Solar Energy: Rise and Shine: December 2011
The clouds of high costs haven’t darkened the solar promise.
By Glen Andersen
The sea of solar panels at the Blue Wing Solar field near San Antonio, Texas, spans 114 acres and silently produces enough emissions-free electricity to power 1,800 homes.
The field, the third largest solar photovoltaic installation in the United States, is expected to produce electricity reliably for 30 years. So why did the utility choose solar?
“CPS Energy has worked to include solar power in our generation portfolio in an effort to expand our low-emission resources,” says Richard Peña, senior vice president of energy development at CPS Energy, which purchases the energy generated at the site.
Utilities across the nation—in response to government incentives, mandates, their own goals and customer interest—are increasing the amount of solar electricity in their portfolios. The United States has some of the richest solar resources in the world, with enough potential to supply the nation’s electricity needs many times over.
The challenge is tapping that resource efficiently and at a cost that will be comparable with conventional electricity prices.
“Today, we have a very diverse fleet that includes nuclear, coal, natural gas, wind, and small amounts of solar and landfill gas,” say Peña. “Our bills remain among the lowest of major cities across the country, and we continue to look for ways to ensure diverse energy resources, because it’s proven to be in the best interests of our customers and community.”
State lawmakers have been helping enlarge both residential and utility solar markets through tax rebates, renewable energy requirements and financial assistance. Those who support incentives cite a number of reasons.
“Solar systems are quick to install, use a fuel that’s free, generate electricity during peak demand, need no water, and are extremely versatile in where they can be used,” says Texas Representative Drew Darby. “Texas needs to use every homegrown resource we can find. We have a lot of gas, we have a lot of wind, and we have a whole lot of sun.”
Ohio Senator Kris Jordan, however, thinks state policies promoting the use of solar are not needed. Jordan, who introduced a bill to roll back Ohio’s clean energy requirements, says the “mandate unnecessarily distorts the energy market and forces power companies to use expensive new technologies that have been shown to drive up energy costs.”
Booming U.S. Market
Despite the high-profile bankruptcies of a few U.S. solar companies this year, by most measures the solar market is healthy and growing. It increased 67 percent, from $3.6 billion in 2009 to $6 billion in 2010, and the rapid growth continued through the first two quarters of 2011. Although solar contributes less than 1 percent of the nation’s electricity needs, nearly 9 percent of all new electrical generation capacity installed this year is expected to be solar.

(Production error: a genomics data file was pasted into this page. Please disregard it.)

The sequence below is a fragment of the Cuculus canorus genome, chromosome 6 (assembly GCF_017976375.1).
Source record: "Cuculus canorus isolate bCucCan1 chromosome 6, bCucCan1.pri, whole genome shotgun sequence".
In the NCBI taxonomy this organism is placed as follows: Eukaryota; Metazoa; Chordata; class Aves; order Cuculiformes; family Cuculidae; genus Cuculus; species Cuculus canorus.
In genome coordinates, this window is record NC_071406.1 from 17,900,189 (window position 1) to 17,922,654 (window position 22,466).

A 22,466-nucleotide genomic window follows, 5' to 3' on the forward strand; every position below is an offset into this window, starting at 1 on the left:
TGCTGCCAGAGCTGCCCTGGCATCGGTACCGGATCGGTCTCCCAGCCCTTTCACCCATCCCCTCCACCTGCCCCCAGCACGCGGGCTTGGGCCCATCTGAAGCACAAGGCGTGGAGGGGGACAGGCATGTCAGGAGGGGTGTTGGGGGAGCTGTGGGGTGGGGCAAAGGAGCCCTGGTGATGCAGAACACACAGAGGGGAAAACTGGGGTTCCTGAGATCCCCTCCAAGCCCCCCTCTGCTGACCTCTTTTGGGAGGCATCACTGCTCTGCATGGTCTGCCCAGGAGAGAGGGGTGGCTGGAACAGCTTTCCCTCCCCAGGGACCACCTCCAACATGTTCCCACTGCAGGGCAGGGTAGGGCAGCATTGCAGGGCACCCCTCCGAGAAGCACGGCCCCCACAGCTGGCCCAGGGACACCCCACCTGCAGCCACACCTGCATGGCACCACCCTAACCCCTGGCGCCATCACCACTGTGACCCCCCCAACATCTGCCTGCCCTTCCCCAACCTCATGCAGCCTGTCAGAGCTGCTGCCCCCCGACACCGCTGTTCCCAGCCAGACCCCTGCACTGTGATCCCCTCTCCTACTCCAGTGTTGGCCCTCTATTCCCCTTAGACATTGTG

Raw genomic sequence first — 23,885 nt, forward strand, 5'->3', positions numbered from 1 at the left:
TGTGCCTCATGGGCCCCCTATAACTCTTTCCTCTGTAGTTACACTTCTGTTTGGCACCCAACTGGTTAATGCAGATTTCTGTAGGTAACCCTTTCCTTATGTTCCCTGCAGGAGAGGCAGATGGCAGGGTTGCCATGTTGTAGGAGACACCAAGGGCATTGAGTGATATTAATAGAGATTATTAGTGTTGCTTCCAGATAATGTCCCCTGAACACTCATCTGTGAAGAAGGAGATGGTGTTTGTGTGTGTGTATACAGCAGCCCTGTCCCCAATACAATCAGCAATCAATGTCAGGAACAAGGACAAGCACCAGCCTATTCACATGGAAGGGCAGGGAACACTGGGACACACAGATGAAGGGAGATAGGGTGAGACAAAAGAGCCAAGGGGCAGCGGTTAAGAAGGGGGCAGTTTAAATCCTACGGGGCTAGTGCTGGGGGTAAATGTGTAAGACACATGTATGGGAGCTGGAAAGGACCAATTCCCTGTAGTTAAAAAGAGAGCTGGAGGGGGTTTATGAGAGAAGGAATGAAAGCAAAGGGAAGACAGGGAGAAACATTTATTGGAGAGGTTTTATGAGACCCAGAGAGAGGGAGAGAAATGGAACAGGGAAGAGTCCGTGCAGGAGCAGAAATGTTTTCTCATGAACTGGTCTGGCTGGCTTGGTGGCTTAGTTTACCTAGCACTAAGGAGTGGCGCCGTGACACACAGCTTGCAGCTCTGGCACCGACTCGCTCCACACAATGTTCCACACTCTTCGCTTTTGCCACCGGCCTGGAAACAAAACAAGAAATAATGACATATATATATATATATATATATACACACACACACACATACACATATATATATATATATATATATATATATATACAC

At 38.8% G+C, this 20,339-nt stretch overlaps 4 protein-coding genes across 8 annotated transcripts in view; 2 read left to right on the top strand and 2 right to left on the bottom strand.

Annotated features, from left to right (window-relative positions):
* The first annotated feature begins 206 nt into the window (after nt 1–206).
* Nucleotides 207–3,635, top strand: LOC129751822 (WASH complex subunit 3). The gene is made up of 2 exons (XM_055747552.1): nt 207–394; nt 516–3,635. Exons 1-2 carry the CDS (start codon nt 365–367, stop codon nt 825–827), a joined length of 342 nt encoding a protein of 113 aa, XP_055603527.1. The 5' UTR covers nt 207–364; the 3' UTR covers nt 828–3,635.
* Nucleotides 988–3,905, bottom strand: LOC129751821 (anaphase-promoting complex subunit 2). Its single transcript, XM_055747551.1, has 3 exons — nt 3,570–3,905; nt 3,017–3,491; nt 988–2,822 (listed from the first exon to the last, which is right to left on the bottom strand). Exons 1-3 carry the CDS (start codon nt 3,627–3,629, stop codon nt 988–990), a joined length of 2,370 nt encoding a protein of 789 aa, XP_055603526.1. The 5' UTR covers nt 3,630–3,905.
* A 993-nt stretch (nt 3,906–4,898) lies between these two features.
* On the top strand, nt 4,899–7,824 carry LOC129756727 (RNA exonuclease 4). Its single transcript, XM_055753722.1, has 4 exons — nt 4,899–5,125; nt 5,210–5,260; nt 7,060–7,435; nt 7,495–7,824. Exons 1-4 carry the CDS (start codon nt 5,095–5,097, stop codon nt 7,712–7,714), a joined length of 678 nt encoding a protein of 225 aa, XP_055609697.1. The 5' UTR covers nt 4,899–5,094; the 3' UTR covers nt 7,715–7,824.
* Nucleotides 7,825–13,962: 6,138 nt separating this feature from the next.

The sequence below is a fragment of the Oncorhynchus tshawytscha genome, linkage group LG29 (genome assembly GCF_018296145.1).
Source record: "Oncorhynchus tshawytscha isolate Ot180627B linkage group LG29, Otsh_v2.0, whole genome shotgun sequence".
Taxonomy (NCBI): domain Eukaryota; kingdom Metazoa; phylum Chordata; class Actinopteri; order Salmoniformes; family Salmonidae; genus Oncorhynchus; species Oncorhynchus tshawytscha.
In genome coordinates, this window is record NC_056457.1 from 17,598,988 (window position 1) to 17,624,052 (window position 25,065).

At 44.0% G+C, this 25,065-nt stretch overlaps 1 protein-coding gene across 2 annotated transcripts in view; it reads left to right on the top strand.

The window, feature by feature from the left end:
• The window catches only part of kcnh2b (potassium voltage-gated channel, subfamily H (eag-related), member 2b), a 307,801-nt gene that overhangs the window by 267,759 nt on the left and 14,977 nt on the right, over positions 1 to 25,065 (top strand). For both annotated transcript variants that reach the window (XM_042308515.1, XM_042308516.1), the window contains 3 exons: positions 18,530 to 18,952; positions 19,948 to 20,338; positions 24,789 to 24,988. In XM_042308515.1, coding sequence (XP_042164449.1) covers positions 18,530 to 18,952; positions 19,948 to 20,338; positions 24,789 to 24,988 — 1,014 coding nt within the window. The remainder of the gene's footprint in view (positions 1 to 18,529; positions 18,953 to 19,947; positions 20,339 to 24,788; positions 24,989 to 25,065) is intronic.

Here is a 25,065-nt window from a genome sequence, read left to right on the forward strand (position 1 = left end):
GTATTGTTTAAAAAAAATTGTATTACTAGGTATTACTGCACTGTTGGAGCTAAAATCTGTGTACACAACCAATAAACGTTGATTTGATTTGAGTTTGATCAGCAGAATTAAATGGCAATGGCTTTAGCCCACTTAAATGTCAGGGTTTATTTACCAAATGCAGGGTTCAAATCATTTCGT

One of the drivers for solar is the ease and speed at which installations can be built. Compared with conventional power plants, solar facilities can be built much more quickly, since they can be spread out in many different places and located near where energy is used—rooftops, fields, parking structures and highway medians. The lack of emissions also makes them much easier to site than a fossil fuel-driven power plant.
Until 1999, the United States led the world in solar panel production, although it now produces just 6 percent of the world’s panels. China, which produced just 1 percent in 2001, has leveraged strong government support to become the world leader, now producing 54 percent of the global shipments of solar panels. China’s government mandate for 20 percent renewable electricity by 2020, supported by extremely low-interest loans from government banks and other solar incentives, has made China not just a leading exporter, but also No. 1 for solar capacity installed in 2010. The United States is now fifth.
The U.S. solar energy industry is rising again, however, competing on a global scale and increasing its global share of the solar market. Last year, the nation exported $1.9 billion more in solar equipment than it imported. Solar technology is one area where the United States enjoys a trade surplus with China. To challenge the competition in a rapidly changing market, U.S. manufacturers are developing high-quality, internationally certified solar panels using highly automated processes.
Cost of Solar
Electricity costs from new utility-scale solar projects built in 2011—including the federal government subsidy—were about 11 to 12 cents a kilowatt hour and are expected to fall to about 8 cents by the end of 2012, which will make them cost competitive with natural gas in some regions. Rooftop-mounted solar costs about 13 to 19 cents a kilowatt hour, while electricity from new coal and gas plants is 7 to 12 cents, and 7 to 10 cents respectively. Wind is 4 to 8 cents a kilowatt hour. Without federal subsidies, utility scale solar would cost about 15 to 17 cents a kilowatt hour.